John McVitie, a British drug dealer and thief known as “Jack the Hat,” is stabbed to death in London by the Kray brothers, Britain’s most notorious criminals of the 1950s and 1960s.
Ronald and Reginald Kray, identical twins, were eventually convicted of McVitie’s murder, putting an end to their lengthy underworld careers.
The Kray brothers were born on March 24, 1933, in London’s East End. Raised primarily by their mother, the twins reportedly were inseparable during their childhood and much of their adult lives.
As young men, they were professional boxers before turning to racketeering, robbery and other illegal activities. They formed a gang called “The Firm,” which eventually became a major force in London’s criminal world. The twins’ reputation for violence and intimidation largely prevented witnesses from speaking up about the Krays’ crimes.
During the late 1950s, Ronnie, the more domineering and violent of the two brothers, was sent to prison for several years, during which time he was diagnosed as a paranoid schizophrenic. The twins acquired several profitable gambling parlors and nightclubs and became well-known figures during London’s “Swinging ‘60s” when they associated with celebrities including Frank Sinatra and Judy Garland. In the mid-60s, Ronnie generated further media attention for an alleged homosexual relationship with a British politician, Lord Boothby.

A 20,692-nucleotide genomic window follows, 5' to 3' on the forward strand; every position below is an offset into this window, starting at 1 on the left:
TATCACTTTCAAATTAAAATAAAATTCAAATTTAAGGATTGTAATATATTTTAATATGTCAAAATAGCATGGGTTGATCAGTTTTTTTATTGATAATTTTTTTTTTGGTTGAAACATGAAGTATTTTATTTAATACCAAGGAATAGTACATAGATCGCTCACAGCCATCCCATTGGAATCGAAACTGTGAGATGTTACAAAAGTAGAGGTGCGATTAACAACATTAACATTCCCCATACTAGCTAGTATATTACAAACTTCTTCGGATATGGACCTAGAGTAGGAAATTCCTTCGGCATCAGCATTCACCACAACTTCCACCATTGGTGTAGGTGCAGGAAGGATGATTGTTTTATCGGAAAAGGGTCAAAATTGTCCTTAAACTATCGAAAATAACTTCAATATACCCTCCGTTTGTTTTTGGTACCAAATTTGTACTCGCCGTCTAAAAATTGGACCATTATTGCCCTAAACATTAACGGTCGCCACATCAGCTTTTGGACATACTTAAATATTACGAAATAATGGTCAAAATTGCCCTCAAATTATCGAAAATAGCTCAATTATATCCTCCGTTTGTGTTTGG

On October 29, 1967, “Jack the Hat” McVitie was lured to the party and killed by the Reggie Kray for failing to carry out a murder contract for which the brothers had already paid him. McVitie’s body was later moved, and was never found. By May 1968, Scotland Yard investigators had enough evidence to arrest the Kray brothers and bring down their crime empire. In March of the following year, the brothers were convicted in the murder of McVitie. Ronnie was also convicted of killing another man, George Cornell, at a the Blind Beggar, which was a pub in the East End, in front of numerous witnesses. The Krays got life sentences, requiring them to serve a minimum of 30 years in prison. Their older brother Charlie also received a 10-year sentence as an accessory to the murders. The twins’ sentences were considered harsh for the time and various unsuccessful petitions for reduced prison time were made on their behalf over the years.
While the Krays were behind bars, a movie version of their life story was released in 1990, starring siblings Martin and Gary Kemp of the music group Spandau Ballet. Which was quite good, considering Spandau Ballet was such a limp-wristed band.
Ronnie, who married and divorced twice while incarcerated, died of a heart attack at Broadmoor, a British psychiatric prison hospital, on March 17, 1995. Reggie, who was suffering from inoperable bladder cancer, was released from prison in August 2000. He died on October 1, 2000, and was buried next to Ronnie.
Thousands of spectators attended the funeral processions of both Krays.